Luke 13:20 Whereunto shall I liken the kingdom of God?

Greek : 

Literal Verse: 

KJV : 

Luke 13:20 Whereunto shall I liken the kingdom of God?

Interesting and Hidden Aspects: 

This question abbreviates the earlier verse in Luke 13:18 using the same words and forms, but this is hidden by translation. This is an example where the English words changed to make it look to English readers as though Jesus is not repeating himself when he clearly is. Interestingly, this verse is made to look more like Mark 4:30, which it does not resembles as closely. These changes occur in the first two words, so it is very instructive to see how misleading translation can be.

The word translated as "Whereunto" means primarily "anything" or "anyone," but Jesus often uses it to start a question so it means "who", "what", or even "why". The form is that of a comparison. In Luke 13:18, the same word in the same form is translated as "unto what", which is closer to its meaning. However, in Mark 4:30, a completely different Greek word is translated as "whereunto".

The verb translated as "shall I liken  " is a verb that means "to make like" and, in the passive, as used here, "to become like." The form could be the first person as translated or it could be the second person, "compare it for yourself?"  In the earlier Luke version, the same word in the same form is translated as "shall I resemble". In the Mark version, the same word is offered in a different form but translated in a more similar way, "shall we liken".  

The phrase, "kingdom of God" is used more commonly in Luke than the "the kingdom of heaven" generally used in the other Gospels. It discussed in more detail in this article.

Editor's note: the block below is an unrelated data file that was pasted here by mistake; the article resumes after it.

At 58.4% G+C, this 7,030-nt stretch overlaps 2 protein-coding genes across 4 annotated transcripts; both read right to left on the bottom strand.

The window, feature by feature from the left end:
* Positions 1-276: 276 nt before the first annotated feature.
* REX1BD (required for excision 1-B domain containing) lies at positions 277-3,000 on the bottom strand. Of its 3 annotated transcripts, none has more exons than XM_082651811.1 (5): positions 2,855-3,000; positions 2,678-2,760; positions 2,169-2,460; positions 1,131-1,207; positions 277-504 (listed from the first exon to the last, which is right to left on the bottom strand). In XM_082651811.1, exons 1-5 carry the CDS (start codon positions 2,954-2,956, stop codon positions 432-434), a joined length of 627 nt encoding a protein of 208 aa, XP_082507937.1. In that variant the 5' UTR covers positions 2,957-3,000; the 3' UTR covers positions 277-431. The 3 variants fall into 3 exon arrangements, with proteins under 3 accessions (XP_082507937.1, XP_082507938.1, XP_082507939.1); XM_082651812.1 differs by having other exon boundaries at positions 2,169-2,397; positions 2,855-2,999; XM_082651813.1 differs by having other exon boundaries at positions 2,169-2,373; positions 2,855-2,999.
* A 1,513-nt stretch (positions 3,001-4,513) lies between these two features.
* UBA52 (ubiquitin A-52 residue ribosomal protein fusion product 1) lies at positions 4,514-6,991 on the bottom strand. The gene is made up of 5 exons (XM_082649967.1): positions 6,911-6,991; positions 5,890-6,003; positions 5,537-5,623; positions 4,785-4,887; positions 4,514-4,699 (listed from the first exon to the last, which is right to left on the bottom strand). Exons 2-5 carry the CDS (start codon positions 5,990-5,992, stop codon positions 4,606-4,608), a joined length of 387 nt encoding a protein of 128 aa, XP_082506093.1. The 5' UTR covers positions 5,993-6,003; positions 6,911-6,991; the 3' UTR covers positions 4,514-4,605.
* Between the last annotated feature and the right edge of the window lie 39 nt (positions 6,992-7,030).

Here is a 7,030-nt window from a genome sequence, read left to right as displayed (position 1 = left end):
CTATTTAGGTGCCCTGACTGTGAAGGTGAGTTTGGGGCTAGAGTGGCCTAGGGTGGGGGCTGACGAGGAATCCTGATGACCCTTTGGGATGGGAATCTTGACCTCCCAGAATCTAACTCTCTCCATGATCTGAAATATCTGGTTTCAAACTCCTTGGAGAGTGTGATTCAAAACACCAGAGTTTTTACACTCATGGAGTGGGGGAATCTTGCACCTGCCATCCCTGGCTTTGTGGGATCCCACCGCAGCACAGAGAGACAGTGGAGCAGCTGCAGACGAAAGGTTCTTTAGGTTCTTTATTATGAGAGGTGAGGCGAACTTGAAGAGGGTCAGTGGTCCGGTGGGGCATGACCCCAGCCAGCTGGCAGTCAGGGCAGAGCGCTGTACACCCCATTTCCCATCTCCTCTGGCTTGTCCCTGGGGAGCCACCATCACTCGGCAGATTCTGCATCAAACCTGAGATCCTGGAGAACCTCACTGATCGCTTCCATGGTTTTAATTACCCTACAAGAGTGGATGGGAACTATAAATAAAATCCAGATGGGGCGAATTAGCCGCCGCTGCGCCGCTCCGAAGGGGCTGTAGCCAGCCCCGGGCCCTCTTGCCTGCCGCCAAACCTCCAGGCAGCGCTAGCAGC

The word translated as "kingdom" can be the region, the reign, the castle or the authority of a ruler. Christ does not seem to use it to mean a physical region, so its translation as "reign" or "realm" seems more appropriate. This is especially true because the "reign" of a king means the execution of his will.

The word translated as "God" means "God" and "deity." It is introduced with an article, so "the God" or "the Divine".  Jesus often uses it this way perhaps to indicate the uniqueness of God as opposed to the pagan gods.

Wordplay: 

Related Verses: 

Greek Vocabulary: 

 Τίνι  (irreg sg dat) "Whereunto" is tis which can mean "someone", "any one", "everyone", "they [indefinite]", "many a one", "whoever", "anyone", "anything", "some sort", "some sort of", "each", "any", "the individual", "such," and so on. In a question, it can mean "who", "why," or "what."

ὁμοιώσω (verb 1st sg aor subj act or verb 1st sg fut ind act or verb 2nd sg aor ind mid) "Shall I resemble" is homoioo, which means "to liken," "to compare", "to make like", and and in the passive, "to become like". 

τὴν βασιλείαν (noun sg fem nom) "The kingdom" is basileia, which means "kingdom", "dominion", "hereditary monarchy", "kingly office," (passive) "being ruled by a king," and "reign." 

τοῦ θεοῦ; (noun sg masc gen) "God" is theos, which means "God," "divine," and "Deity."

Front Page Date: 

May 28 2018